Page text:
During the past three months, unnamed malware infected two power plants' control systems using unprotected USB drives as an attack vector. At both companies, a lack of basic security controls made it much easier for the malicious code to reach critical networks.
one instance, according to a recent report from the Department of
Homeland Security's Industrial Control Systems Cyber Emergency Response
Team (ICS-CERT), malware was discovered after a power generation plant
employee asked IT staff to look into a malfunctioning USB drive he used
to back up control systems configurations.
That discovery prompted
a more thorough on-site inspection that revealed "a handful of machines
that likely had contact with the tainted USB drive." This included two
of 13 workstations in an engineering bay tied to critical systems.
"Detailed analysis was conducted as these workstations had no backups,
and an ineffective or failed cleanup would have significantly impaired
their operations," according to the report.
Analysts noted the
need for operators of the nation's critical infrastructure networks to
follow best practices. In recent years security researchers have tried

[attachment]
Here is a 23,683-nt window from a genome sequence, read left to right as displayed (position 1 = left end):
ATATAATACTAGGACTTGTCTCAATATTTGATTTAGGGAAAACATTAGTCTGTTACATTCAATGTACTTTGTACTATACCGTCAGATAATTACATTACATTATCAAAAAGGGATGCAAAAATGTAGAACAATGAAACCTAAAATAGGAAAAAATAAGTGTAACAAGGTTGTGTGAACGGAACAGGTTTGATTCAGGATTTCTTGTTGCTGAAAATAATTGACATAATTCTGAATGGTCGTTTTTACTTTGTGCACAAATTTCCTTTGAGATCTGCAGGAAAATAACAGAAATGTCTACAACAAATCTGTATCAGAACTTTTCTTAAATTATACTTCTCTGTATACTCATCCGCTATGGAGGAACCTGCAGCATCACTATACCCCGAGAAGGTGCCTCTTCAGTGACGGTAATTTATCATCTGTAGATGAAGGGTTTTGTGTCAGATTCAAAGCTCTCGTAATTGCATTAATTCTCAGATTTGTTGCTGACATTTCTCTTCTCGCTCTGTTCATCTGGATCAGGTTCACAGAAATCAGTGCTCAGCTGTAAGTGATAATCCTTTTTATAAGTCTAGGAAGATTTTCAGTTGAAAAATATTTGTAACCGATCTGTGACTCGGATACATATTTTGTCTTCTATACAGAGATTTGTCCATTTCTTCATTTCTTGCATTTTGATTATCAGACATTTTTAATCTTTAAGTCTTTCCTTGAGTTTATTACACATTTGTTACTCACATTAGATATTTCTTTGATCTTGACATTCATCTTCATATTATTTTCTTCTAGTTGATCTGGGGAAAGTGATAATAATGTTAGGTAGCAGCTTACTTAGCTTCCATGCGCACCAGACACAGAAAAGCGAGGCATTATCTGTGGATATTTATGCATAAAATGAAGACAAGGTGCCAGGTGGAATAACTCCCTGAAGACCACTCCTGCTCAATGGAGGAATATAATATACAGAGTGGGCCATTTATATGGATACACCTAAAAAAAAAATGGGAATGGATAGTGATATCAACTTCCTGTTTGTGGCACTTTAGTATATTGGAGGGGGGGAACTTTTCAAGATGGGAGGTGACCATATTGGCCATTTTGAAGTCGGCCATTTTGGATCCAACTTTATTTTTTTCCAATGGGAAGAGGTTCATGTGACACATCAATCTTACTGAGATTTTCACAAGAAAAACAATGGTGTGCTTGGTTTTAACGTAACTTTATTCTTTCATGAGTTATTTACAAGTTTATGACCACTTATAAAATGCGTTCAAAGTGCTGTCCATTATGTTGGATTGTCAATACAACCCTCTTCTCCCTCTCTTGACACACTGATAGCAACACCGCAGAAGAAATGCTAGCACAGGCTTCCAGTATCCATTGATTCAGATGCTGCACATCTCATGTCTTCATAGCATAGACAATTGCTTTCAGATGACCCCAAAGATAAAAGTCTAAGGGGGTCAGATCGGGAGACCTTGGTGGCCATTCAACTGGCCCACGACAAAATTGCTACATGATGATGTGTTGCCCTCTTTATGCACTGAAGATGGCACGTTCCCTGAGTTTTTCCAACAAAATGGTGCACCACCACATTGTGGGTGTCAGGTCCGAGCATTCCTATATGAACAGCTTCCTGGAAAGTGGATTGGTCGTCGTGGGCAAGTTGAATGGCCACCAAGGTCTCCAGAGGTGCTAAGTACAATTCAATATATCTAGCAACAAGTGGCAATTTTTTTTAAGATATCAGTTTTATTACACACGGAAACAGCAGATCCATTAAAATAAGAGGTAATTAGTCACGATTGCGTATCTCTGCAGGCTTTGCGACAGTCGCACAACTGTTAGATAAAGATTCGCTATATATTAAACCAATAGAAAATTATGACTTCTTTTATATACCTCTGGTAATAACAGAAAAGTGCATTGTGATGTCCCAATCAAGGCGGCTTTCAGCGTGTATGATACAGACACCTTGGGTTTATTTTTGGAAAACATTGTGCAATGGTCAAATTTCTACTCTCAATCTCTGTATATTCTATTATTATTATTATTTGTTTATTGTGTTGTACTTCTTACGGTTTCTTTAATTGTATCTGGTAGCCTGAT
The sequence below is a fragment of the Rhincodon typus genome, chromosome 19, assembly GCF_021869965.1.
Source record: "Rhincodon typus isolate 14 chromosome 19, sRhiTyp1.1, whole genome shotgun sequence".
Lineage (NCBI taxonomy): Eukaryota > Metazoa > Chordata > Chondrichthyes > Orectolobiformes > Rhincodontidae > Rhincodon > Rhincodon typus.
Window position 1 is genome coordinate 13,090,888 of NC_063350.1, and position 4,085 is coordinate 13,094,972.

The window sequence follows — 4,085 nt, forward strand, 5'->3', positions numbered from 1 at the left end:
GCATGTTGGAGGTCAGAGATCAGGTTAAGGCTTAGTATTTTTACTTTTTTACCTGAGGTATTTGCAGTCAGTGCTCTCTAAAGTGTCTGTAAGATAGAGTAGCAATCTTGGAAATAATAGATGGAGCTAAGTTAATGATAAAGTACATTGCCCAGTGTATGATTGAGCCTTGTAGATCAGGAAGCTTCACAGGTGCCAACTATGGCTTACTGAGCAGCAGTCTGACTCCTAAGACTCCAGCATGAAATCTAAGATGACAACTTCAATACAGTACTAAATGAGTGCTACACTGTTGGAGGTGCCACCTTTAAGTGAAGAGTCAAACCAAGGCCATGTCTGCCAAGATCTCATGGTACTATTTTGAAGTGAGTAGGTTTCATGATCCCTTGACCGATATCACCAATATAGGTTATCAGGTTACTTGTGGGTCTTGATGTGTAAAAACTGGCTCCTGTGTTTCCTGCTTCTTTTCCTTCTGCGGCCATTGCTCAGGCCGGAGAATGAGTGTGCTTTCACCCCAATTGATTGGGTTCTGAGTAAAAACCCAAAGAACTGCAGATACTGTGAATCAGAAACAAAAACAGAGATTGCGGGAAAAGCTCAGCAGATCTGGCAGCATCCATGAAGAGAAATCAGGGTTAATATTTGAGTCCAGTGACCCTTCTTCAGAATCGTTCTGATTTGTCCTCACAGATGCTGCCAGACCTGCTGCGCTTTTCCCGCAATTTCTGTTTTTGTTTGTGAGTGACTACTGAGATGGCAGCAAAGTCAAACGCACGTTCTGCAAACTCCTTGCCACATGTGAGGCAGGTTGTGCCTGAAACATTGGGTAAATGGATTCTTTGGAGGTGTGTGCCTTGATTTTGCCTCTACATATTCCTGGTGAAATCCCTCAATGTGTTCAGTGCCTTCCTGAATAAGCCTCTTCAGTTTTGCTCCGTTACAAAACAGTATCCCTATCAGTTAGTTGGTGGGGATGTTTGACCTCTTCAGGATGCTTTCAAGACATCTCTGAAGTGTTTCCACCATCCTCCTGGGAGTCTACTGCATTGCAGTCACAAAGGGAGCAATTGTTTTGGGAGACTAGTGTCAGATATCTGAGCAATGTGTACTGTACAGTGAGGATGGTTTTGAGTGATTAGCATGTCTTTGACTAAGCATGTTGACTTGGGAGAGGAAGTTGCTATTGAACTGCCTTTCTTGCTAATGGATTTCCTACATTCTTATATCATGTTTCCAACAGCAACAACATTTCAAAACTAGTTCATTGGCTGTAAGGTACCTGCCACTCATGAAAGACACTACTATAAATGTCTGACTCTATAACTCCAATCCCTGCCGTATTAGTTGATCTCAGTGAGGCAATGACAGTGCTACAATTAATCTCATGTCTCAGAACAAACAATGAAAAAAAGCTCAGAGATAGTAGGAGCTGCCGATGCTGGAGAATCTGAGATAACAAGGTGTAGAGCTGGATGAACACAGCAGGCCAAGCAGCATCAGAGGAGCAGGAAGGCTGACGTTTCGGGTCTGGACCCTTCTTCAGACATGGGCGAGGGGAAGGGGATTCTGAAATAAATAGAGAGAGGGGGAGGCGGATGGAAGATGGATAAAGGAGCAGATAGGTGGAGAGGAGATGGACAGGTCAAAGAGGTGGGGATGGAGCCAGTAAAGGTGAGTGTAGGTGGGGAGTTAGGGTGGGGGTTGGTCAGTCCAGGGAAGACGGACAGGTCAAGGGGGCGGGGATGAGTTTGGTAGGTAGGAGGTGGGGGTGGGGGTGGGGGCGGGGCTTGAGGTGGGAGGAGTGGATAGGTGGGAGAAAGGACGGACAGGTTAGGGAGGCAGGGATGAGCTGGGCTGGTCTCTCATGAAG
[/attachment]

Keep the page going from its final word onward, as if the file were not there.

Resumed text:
to draw more attention to SCADA and ICS security (or the lack thereof)
as a way of pushing companies, usually privately owned, to invest more
resources in protecting their networks from cybercriminal activity.
the implementation of an antivirus solution presents some challenges in
a control system environment, it could have been effective in
identifying both the common and the sophisticated malware discovered on
the USB drive and the engineering workstations," they wrote in this
report. The ICS-CERT team also recommended cleaning USB drives after
each use or using other media, such as write-once CDs, to help reduce
the risk of malware contamination.
"The organization also identified
during the course of the investigation that it had no backups for the
two engineering workstations. Those workstations were vital to the
facility operation and, if lost, damaged, or inoperable, could have a
significant operational impact. The recommended practice is to maintain a
system of 'hot spares' or other effective backups for all critical
In a separate incident in October, ISC-CERT
investigators discovered 10 computers linked to another power company's
turbine control system also were infected with a virus via a USB drive
during a software update installation. "Unknown to the technician, the
USB-drive was infected with crimeware. The infection resulted in
downtime for the impacted systems and delayed the plant restart by
approximately 3 weeks."